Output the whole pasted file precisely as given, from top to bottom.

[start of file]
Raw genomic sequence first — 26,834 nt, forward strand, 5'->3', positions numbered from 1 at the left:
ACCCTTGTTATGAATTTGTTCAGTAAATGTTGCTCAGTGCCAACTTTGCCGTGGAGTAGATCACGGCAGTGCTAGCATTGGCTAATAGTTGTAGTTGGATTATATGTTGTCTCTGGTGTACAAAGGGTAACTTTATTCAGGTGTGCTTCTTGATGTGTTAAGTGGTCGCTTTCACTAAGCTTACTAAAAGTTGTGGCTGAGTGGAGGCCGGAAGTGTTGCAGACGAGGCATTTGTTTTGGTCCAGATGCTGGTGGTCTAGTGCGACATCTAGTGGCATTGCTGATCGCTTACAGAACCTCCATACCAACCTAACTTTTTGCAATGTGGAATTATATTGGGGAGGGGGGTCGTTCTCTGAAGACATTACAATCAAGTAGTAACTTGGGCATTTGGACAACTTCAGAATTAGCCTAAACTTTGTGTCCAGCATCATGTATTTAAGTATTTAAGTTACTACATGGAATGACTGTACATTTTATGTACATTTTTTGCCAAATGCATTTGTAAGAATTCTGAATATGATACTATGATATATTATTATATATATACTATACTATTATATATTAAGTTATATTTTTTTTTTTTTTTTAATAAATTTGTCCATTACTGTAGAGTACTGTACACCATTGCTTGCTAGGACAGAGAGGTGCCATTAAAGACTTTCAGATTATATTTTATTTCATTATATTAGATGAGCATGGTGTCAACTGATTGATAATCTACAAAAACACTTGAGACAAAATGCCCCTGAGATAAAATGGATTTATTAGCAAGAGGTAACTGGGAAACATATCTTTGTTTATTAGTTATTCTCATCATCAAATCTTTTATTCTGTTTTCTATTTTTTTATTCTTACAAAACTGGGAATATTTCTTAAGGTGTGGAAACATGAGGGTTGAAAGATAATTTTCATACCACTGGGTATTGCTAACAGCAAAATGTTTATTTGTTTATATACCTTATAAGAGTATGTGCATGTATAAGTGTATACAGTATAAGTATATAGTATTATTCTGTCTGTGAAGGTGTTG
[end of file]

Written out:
Raw genomic sequence first — 26,834 nt, forward strand, 5'->3', positions numbered from 1 at the left:
ACCCTTGTTATGAATTTGTTCAGTAAATGTTGCTCAGTGCCAACTTTGCCGTGGAGTAGATCACGGCAGTGCTAGCATTGGCTAATAGTTGTAGTTGGATTATATGTTGTCTCTGGTGTACAAAGGGTAACTTTATTCAGGTGTGCTTCTTGATGTGTTAAGTGGTCGCTTTCACTAAGCTTACTAAAAGTTGTGGCTGAGTGGAGGCCGGAAGTGTTGCAGACGAGGCATTTGTTTTGGTCCAGATGCTGGTGGTCTAGTGCGACATCTAGTGGCATTGCTGATCGCTTACAGAACCTCCATACCAACCTAACTTTTTGCAATGTGGAATTATATTGGGGAGGGGGGTCGTTCTCTGAAGACATTACAATCAAGTAGTAACTTGGGCATTTGGACAACTTCAGAATTAGCCTAAACTTTGTGTCCAGCATCATGTATTTAAGTATTTAAGTTACTACATGGAATGACTGTACATTTTATGTACATTTTTTGCCAAATGCATTTGTAAGAATTCTGAATATGATACTATGATATATTATTATATATATACTATACTATTATATATTAAGTTATATTTTTTTTTTTTTTTTAATAAATTTGTCCATTACTGTAGAGTACTGTACACCATTGCTTGCTAGGACAGAGAGGTGCCATTAAAGACTTTCAGATTATATTTTATTTCATTATATTAGATGAGCATGGTGTCAACTGATTGATAATCTACAAAAACACTTGAGACAAAATGCCCCTGAGATAAAATGGATTTATTAGCAAGAGGTAACTGGGAAACATATCTTTGTTTATTAGTTATTCTCATCATCAAATCTTTTATTCTGTTTTCTATTTTTTTATTCTTACAAAACTGGGAATATTTCTTAAGGTGTGGAAACATGAGGGTTGAAAGATAATTTTCATACCACTGGGTATTGCTAACAGCAAAATGTTTATTTGTTTATATACCTTATAAGAGTATGTGCATGTATAAGTGTATACAGTATAAGTATATAGTATTATTCTGTCTGTGAAGGTGTTG